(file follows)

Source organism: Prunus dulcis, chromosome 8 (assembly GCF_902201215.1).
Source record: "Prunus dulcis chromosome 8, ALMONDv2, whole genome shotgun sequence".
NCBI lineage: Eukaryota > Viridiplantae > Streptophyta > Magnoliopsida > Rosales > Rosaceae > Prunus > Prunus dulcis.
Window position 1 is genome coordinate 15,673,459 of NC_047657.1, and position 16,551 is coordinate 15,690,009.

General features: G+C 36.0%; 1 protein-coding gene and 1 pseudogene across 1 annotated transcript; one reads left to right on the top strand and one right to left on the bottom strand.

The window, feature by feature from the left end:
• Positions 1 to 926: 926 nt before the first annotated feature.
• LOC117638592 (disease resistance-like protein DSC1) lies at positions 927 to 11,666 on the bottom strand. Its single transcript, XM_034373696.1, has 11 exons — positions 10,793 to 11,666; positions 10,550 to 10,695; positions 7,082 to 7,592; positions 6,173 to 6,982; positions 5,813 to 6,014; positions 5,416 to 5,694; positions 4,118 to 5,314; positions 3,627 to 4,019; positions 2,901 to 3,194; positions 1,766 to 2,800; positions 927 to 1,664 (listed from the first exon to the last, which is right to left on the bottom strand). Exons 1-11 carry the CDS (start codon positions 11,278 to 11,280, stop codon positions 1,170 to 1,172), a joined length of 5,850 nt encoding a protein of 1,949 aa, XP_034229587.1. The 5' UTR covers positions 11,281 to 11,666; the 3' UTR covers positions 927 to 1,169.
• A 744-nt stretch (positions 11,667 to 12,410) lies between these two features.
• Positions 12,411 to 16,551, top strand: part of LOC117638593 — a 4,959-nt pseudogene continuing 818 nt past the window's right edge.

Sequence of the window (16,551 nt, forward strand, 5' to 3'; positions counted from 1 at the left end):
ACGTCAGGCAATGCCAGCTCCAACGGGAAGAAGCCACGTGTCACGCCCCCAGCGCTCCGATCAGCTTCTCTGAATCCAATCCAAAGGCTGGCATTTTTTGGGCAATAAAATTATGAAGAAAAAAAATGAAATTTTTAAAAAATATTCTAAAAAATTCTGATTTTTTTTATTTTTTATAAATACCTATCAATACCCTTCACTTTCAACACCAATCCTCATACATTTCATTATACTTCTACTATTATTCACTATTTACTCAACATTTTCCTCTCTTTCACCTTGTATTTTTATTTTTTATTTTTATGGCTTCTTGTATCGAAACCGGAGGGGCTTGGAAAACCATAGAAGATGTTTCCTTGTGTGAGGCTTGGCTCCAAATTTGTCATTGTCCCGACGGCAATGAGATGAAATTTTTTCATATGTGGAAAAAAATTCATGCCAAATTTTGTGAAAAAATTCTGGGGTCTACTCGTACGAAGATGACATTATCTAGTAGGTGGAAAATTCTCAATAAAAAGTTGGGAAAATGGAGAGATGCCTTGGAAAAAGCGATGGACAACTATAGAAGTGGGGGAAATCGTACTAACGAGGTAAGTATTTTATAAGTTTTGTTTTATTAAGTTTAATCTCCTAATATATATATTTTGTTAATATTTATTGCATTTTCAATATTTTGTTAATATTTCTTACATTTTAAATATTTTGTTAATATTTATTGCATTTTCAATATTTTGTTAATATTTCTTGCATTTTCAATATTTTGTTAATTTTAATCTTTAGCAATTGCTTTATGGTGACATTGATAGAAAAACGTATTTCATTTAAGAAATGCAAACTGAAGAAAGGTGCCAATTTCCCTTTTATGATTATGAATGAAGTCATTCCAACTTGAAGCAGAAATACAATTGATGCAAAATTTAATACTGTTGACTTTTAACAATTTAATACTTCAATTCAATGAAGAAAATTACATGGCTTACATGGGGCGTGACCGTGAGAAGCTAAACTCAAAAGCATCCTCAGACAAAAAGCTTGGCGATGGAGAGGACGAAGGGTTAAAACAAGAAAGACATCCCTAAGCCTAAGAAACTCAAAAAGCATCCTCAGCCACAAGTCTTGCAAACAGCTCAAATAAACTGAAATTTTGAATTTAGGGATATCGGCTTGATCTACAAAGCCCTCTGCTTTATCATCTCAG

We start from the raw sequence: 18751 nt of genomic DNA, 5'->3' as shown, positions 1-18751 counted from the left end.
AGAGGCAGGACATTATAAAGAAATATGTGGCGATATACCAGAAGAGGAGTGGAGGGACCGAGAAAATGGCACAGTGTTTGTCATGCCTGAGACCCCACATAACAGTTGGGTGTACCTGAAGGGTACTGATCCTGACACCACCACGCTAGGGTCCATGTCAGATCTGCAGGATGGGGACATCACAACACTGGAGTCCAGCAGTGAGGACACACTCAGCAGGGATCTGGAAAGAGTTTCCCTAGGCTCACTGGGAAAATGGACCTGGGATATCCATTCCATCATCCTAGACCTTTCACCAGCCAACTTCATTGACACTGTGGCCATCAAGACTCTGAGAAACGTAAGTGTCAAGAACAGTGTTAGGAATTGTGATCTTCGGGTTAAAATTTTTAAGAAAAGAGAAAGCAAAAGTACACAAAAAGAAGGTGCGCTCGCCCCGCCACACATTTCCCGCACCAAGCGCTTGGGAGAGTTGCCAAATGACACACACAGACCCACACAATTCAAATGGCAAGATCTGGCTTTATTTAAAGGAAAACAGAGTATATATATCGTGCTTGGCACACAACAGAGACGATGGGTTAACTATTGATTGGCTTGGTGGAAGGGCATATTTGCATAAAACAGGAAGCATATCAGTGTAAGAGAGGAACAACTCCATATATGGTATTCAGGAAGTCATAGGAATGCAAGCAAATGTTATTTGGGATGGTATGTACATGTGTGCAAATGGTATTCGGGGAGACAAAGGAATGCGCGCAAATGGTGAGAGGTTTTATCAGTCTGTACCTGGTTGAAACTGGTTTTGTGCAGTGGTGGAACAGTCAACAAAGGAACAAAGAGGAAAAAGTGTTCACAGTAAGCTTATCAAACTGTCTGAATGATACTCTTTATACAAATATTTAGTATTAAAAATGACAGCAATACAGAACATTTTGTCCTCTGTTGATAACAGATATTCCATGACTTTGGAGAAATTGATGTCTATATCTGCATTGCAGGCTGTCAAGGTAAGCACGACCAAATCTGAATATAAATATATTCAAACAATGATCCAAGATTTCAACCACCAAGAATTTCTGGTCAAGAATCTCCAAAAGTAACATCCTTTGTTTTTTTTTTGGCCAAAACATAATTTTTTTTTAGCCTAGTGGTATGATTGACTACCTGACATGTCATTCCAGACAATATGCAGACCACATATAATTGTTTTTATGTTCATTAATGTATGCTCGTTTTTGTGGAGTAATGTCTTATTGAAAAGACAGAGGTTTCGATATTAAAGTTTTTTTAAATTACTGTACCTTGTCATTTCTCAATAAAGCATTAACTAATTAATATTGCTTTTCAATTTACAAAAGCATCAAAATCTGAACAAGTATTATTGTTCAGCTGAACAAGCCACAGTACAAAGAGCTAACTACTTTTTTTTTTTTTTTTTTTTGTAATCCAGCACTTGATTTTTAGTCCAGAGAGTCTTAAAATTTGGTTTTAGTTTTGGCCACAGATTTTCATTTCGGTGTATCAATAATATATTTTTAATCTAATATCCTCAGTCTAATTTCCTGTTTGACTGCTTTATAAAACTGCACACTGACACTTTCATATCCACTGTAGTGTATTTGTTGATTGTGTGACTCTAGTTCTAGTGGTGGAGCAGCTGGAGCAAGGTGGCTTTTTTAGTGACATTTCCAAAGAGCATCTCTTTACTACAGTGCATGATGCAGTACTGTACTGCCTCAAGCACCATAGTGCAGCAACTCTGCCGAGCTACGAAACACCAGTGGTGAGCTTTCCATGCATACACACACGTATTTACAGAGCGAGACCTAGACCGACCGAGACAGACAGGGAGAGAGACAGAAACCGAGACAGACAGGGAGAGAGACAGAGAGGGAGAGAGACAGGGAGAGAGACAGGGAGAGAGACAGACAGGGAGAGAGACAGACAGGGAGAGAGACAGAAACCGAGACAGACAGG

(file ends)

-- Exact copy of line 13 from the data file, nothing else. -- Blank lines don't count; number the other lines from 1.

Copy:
We start from the raw sequence: 18751 nt of genomic DNA, 5'->3' as shown, positions 1-18751 counted from the left end.